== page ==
Discusses conditions that may cause diagnostic confusion, including improper specimen collection and handling, inappropriate test selection, and interfering substances

Absent (or low) C1q functional levels in the presence of normal C1q antigen levels should be replicated with a new serum specimen to confirm that C1q inactivation did not occur during shipping.

Clinical Reference
Recommendations for in-depth reading of a clinical nature

1. Sonntag J, Brandenburg U, Polzehl D, et al: Complement systems in healthy term newborns: reference values in umbilical cord blood. Pediatr Dev Pathol. 1998 Mar-Apr;1(2):131-135

2. Prellner K, Sjoholm AG, Truedsson L: Concentrations of C1q, factor B, factor D and properdin in healthy children, and the age-related presence of circulating C1r-C1s complexes. Acta Paediatr Scand. 1987 Nov;76(6):939-943

3. Davis ML, Austin C, Messmer BL, et al: IFCC-standardization pediatric reference intervals for 10 serum proteins using the Beckman Array 360 system. Clin Biochem. 1996;29(5):489-492

4. Gaither TA, Frank MM: Complement. In: Henry JB, ed. Clinical Diagnosis and Management by Laboratory Methods. 17th ed. WB Saunders Company: 1984:879-892

5. O'Neil KM: Complement deficiency. Clin Rev Allergy Immunol. 2000;19:83-108

6. Frank MM: Complement deficiencies. Pediatr Clin North Am. 2000;47(6):1339-1354

7. Brodszki N, Frazer-Abel A, Grumach AS, et al: European Society for Immunodeficiencies (ESID) and European Reference Network on Rare Primary Immunodeficiency, Autoinflammatory and Autoimmune Diseases (ERN RITA) Complement Guideline: Deficiencies, diagnosis, and management. J Clin Immunol. 2020;40(4):576-591

8. Willrich MAV, Braun KMP, Moyer AM, Jeffrey DH, Frazer-Abel A. Complement testing in the clinical laboratory. Crit Rev Clin Lab Sci. 2021 Nov;58(7):447-478. doi: 10.1080/10408363.2021.1907297

Method Description
Describes how the test is performed and provides a method-specific reference

C1q complement activity is measured by mixing patient serum with a C1q-deficient serum. The lytic activity of the serum mixture is tested against sensitized, labeled liposomes. If lysis occurs, the patient serum must be the source of the C1q. The target liposomes are a commercial reagent (WAKO total complement CH50), and the assay is performed on an Advia XPT.(Unpublished Mayo method)

PDF Report
Indicates whether the report includes an additional document with charts, images or other enriched information

No

Day(s) Performed
Outlines the days the test is performed. This field reflects the day that the sample must be in the testing laboratory to begin the testing process and includes any specimen preparation and processing time before the test is performed. Some tests are listed as continuously performed, which means that assays are performed multiple times during the day.

Monday through Friday

Report Available
The interval of time (receipt of sample at Mayo Clinic Laboratories to results available) taking into account standard setup days and weekends. The first day is the time that it typically takes for a result to be available. The last day is the time it might take, accounting for any necessary repeated testing.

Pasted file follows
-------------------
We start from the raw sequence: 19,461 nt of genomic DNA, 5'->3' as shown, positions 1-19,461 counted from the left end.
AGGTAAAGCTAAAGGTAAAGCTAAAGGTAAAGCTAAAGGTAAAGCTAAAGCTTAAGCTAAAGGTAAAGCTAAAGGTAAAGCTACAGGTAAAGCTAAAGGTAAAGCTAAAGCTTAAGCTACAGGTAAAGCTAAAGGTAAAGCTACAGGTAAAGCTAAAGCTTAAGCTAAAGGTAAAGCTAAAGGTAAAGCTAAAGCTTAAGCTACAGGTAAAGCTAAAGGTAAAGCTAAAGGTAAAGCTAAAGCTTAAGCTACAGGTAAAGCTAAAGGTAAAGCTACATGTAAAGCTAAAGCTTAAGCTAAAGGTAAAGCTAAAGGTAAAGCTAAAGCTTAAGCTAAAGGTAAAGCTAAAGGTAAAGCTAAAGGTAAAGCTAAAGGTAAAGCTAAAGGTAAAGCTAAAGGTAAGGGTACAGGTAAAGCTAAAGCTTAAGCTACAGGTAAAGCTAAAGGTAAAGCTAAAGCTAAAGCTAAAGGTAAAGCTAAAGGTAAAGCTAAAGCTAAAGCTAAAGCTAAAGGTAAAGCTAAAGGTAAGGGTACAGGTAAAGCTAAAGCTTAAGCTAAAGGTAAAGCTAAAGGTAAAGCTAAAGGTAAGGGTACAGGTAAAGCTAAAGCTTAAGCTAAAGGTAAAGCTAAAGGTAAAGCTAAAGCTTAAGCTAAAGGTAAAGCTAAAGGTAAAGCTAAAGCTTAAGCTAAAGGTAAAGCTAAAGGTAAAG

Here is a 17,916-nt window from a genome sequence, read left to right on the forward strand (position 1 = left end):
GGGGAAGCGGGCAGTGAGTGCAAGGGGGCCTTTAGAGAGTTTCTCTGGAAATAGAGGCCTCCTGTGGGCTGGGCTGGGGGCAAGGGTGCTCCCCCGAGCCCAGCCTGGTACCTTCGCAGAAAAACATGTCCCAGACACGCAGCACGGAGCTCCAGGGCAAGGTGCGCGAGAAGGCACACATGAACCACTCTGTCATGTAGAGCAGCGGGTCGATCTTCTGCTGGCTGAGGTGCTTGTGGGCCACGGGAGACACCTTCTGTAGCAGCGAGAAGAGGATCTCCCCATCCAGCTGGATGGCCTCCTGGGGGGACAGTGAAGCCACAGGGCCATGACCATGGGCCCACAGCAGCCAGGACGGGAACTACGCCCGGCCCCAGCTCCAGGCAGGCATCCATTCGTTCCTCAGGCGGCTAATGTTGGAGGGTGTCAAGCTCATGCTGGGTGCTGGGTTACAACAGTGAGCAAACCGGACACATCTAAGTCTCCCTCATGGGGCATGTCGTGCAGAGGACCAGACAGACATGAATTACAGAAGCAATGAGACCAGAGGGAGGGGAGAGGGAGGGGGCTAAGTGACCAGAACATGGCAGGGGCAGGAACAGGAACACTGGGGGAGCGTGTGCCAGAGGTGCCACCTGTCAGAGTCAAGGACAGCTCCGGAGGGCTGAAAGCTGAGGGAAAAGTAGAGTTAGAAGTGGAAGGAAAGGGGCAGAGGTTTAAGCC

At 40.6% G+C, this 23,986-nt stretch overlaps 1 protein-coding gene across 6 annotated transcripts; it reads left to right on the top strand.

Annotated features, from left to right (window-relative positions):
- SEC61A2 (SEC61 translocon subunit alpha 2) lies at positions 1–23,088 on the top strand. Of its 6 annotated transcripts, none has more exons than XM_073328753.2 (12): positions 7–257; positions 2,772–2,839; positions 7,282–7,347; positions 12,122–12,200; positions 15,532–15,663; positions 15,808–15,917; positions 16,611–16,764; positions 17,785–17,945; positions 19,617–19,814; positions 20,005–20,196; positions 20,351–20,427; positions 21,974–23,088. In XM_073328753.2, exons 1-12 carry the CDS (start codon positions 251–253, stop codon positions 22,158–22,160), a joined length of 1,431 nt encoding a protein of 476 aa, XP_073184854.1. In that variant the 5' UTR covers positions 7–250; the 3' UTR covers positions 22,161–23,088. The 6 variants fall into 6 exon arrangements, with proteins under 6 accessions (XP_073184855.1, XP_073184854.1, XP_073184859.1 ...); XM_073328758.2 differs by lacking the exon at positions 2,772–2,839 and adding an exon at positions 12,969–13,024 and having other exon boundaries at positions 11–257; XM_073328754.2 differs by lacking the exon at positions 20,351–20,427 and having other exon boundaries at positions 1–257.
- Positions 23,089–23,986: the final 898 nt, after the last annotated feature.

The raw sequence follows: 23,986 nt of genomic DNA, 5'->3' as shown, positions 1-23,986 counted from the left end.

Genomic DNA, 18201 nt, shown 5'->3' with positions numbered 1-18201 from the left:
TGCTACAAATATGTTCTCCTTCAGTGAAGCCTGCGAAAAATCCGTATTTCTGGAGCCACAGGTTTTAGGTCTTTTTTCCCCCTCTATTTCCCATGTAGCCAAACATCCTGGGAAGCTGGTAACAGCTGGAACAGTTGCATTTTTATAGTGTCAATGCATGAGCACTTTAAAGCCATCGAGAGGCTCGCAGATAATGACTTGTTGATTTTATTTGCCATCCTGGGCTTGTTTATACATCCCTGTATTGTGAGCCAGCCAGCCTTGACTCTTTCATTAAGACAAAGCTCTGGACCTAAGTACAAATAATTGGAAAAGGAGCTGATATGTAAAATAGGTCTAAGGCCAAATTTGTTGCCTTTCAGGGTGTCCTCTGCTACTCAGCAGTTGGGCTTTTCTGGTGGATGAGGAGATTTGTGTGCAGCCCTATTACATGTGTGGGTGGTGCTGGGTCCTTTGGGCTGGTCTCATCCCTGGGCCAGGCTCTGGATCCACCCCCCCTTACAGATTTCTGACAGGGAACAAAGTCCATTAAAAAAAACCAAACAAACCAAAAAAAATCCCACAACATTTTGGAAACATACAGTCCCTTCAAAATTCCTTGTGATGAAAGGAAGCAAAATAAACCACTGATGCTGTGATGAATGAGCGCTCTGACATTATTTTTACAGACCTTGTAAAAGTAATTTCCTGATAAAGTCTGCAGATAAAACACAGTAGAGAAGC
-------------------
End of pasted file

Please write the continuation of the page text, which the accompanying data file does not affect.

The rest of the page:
2 to 4 days

Specimen Retention Time
Outlines the length of time after testing that a specimen is kept in the laboratory before it is discarded

14 days

Performing Laboratory Location
Indicates the location of the laboratory that performs the test

Rochester

Fees
Several factors determine the fee charged to perform a test. Contact your U.S. or International Regional Manager for information about establishing a fee schedule or to learn more about resources to optimize test selection.

  • Authorized users can sign in to Test Prices for detailed fee information.
  • Clients without access to Test Prices can contact Customer Service 24 hours a day, seven days a week.
  • Prospective clients should contact their Regional Manager. For assistance, contact Customer Service.

Test Classification
Provides information regarding the medical device classification for laboratory test kits and reagents. Tests may be classified as cleared or approved by the US Food and Drug Administration (FDA) and used per manufacturer instructions, or as products that do not undergo full FDA review and approval, and are then labeled as an Analyte Specific Reagent (ASR) product.

This test was developed, and its performance characteristics determined by Mayo Clinic in a manner consistent with CLIA requirements. This test has not been cleared or approved by the US Food and Drug Administration.

CPT Code Information
Provides guidance in determining the appropriate Current Procedural Terminology (CPT) code(s) information for each test or profile. The listed CPT codes reflect Mayo Clinic Laboratories interpretation of CPT coding requirements. It is the responsibility of each laboratory to determine correct CPT codes to use for billing.

CPT codes are provided by the performing laboratory.

86161

LOINC® Information
Provides guidance in determining the Logical Observation Identifiers Names and Codes (LOINC) values for the order and results codes of this test. LOINC values are provided by the performing laboratory.

Test Id Test Order Name Order LOINC Value
C1QFX C1Q Complement, Functional, S 87722-5
Result Id Test Result Name Result LOINC Value
Applies only to results expressed in units of measure originally reported by the performing laboratory. These values do not apply to results that are converted to other units of measure.
C1QFX C1Q Complement, Functional, S 87722-5

Test Setup Resources

Setup Files
Test setup information contains test file definition details to support order and result interfacing between Mayo Clinic Laboratories and your Laboratory Information System.

Excel | Pdf

Sample Reports
Normal and Abnormal sample reports are provided as references for report appearance.

Normal Reports | Abnormal Reports

SI Sample Reports
International System (SI) of Unit reports are provided for a limited number of tests. These reports are intended for international account use and are only available through MayoLINK accounts that have been defined to receive them.

SI Normal Reports | SI Abnormal Reports